old-n-slow
03-22-2007, 05:32 AM
For me, it's the inability to stand up on the pegs, since your feet are on floor boards out in front of you. Riding gravel, sand or dirt means you'll need longer and softer suspension, specifically, your legs. On a standard or dual purpose, you can both stand and/or pull yourself up over the tank into the "attack" position. This gives you the option of loading weight over the front or back tire as you're riding, giving you more physical control as the bike gets loose on the soft surface. On a cruiser, you're pretty much stuck sitting there and are at the mercy of the dirt gods.

wildwolf
03-22-2007, 10:06 AM
I believe it was just last fall, when travelling with about 30 other riders, that I took my VS800 off the pavement, travelled about 40 yards through the grassy slope of a nicely landscaped ditch, dodged an orange traffic cone or two, circumvented a brick wall, and hopped back up on the road.

I think it handled great 'off road' style. :mrgreen:

Rickster
03-22-2007, 10:10 AM
A couple of years back (2005) I had a Triumph Rocket 111. That monster has a 240 rear tire, and a 180 in the front. Now, that's fat meat for a motorcycle in anybody's book. Also, in case you don't know it, it has a traditional, feet forward riding position.

My riding partner had a V Strom, and couldn't stay with me when leaving a stop, so he wanted to show me that he could find a road where his Strom was faster than my Rocket. I knew he was planing on taking me to a dirt road, but I also knew that I'm a better dirt rider than him, so I wasn't concerned. The road was your typical back country dirt road, a lot of open fields so you could see around the turns, and none of the turns were tight, they were all fast sweepers.

The road surface was pee gravel on top of hard pack. We rode up, and down a 3 mile stretch about 6 times, he didn't want to quit, until he proved his point. On the last run he was riding way over his head, getting way out of shape, and I decided to just let him go, and declared him a winner at the end. It was clear that he was just going to keep on pushing it, and I didn't want him hurting himself over some silly crap like this.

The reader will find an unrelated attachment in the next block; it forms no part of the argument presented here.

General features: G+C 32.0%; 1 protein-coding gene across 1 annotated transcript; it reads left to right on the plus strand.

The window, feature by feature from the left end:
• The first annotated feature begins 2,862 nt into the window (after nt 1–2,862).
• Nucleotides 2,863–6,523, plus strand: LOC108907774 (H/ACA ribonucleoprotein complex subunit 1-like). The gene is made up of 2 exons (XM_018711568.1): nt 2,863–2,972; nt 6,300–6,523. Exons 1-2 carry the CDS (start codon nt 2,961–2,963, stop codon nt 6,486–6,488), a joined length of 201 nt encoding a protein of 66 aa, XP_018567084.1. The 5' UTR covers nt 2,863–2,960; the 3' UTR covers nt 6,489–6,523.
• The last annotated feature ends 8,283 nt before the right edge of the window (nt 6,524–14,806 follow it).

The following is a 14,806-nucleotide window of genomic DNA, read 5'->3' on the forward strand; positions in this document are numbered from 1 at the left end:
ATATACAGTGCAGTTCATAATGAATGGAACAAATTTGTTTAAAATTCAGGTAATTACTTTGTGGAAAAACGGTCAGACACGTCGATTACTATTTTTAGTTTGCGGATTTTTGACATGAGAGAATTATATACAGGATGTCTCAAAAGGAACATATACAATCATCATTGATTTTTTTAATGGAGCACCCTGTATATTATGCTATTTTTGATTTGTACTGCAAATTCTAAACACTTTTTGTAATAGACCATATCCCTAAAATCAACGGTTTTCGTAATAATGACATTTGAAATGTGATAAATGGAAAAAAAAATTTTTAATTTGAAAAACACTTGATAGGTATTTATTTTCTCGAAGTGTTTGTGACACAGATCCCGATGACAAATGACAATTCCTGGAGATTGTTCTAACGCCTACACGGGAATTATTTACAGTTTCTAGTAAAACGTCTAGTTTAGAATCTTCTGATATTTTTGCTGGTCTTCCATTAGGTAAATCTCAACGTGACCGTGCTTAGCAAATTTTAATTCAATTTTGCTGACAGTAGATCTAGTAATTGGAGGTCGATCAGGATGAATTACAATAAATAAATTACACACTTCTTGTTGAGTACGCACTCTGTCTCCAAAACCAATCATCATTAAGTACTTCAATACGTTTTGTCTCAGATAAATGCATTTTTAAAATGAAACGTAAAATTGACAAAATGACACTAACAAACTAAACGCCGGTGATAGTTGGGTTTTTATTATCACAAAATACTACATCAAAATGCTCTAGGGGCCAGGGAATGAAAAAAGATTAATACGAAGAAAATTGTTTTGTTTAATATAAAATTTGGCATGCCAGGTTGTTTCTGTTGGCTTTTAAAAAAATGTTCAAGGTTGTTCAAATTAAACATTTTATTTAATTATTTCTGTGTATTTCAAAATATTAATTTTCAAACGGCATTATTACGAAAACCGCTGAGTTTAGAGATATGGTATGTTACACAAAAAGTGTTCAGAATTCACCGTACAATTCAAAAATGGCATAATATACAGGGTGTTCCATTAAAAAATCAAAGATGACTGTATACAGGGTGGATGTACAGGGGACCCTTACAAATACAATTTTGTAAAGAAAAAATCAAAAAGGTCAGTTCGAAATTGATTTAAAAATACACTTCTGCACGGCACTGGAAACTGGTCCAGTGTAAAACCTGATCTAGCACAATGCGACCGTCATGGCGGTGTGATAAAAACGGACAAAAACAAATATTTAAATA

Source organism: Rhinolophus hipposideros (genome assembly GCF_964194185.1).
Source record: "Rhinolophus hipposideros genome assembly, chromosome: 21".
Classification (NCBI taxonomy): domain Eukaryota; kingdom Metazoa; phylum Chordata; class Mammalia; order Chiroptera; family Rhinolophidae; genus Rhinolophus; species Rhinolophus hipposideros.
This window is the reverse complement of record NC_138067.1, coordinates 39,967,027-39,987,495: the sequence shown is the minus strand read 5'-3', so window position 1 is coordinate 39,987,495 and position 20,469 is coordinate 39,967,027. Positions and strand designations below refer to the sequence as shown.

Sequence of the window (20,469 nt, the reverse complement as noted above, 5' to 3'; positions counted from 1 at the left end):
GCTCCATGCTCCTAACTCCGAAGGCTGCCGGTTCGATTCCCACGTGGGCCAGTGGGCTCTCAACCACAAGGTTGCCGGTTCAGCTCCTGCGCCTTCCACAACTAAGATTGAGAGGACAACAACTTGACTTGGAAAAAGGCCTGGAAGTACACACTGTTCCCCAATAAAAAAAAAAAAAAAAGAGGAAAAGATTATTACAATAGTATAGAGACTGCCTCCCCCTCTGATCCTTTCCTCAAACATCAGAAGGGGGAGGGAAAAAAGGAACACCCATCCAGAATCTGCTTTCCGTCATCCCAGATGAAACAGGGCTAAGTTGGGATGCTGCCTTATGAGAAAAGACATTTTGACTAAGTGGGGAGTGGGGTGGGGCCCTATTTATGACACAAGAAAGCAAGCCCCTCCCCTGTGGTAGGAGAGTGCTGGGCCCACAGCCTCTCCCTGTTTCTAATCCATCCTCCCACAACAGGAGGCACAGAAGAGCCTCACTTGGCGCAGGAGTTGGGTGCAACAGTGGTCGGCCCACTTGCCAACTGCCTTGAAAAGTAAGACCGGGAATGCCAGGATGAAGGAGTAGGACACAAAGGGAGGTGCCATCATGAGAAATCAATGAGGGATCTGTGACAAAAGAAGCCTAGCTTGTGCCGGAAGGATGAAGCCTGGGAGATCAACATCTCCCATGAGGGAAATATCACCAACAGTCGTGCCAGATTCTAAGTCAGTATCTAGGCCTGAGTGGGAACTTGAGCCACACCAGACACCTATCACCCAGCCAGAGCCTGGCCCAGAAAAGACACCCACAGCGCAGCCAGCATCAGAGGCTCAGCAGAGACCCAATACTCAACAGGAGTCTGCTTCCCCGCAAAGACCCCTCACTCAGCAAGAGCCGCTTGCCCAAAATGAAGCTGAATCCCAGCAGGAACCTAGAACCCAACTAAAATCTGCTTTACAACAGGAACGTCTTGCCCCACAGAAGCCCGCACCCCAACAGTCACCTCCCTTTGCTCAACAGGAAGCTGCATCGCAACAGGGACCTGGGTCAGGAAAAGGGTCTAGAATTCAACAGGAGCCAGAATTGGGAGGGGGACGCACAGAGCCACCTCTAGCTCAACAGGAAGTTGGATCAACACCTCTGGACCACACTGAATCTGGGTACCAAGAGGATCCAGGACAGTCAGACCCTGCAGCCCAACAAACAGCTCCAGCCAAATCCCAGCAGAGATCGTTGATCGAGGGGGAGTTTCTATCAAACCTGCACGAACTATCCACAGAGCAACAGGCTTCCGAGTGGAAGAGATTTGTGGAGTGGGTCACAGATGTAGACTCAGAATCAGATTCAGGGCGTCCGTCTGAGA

The outcome was just what I expected, his more dirt worthy tires would get him the hole shot every time, but once we were moving, I could catch right up with him. I never did try and pass him, it just wasn't worth taking that kind of risk, but I could drop back a bit, and than reel him back in when ever I wanted to.

You guys that haven't spent any time learning to ride a dirt bike, are missing out on a skill that can come in very handy from time to time on the street.

Skill, confidence, and tires are what will get you down a dirt road on a motorcycle.

eb77k
03-27-2007, 12:28 PM
we had an impromtu flat track race around a camp fire and a giant bush (an oval of about 1/8 mile). The surface was 1/3 fresh cut grass, 1/3 cut hay and 1/3 hard pack dirt. The best handlers were a Kawasaki Vulcan 800 w/the 21" front wheel, and an ironhead sportster. The worst was a Guzzi California and a newer VFR Honda interceptor. We swapped bikes and kept gouging for about an hour. When it was all over everyones lap times were very close no matter what they were riding. The fast guys were fast and the slow guys were slow. Practice your riding! It's the least expensive mod you can make to the bike.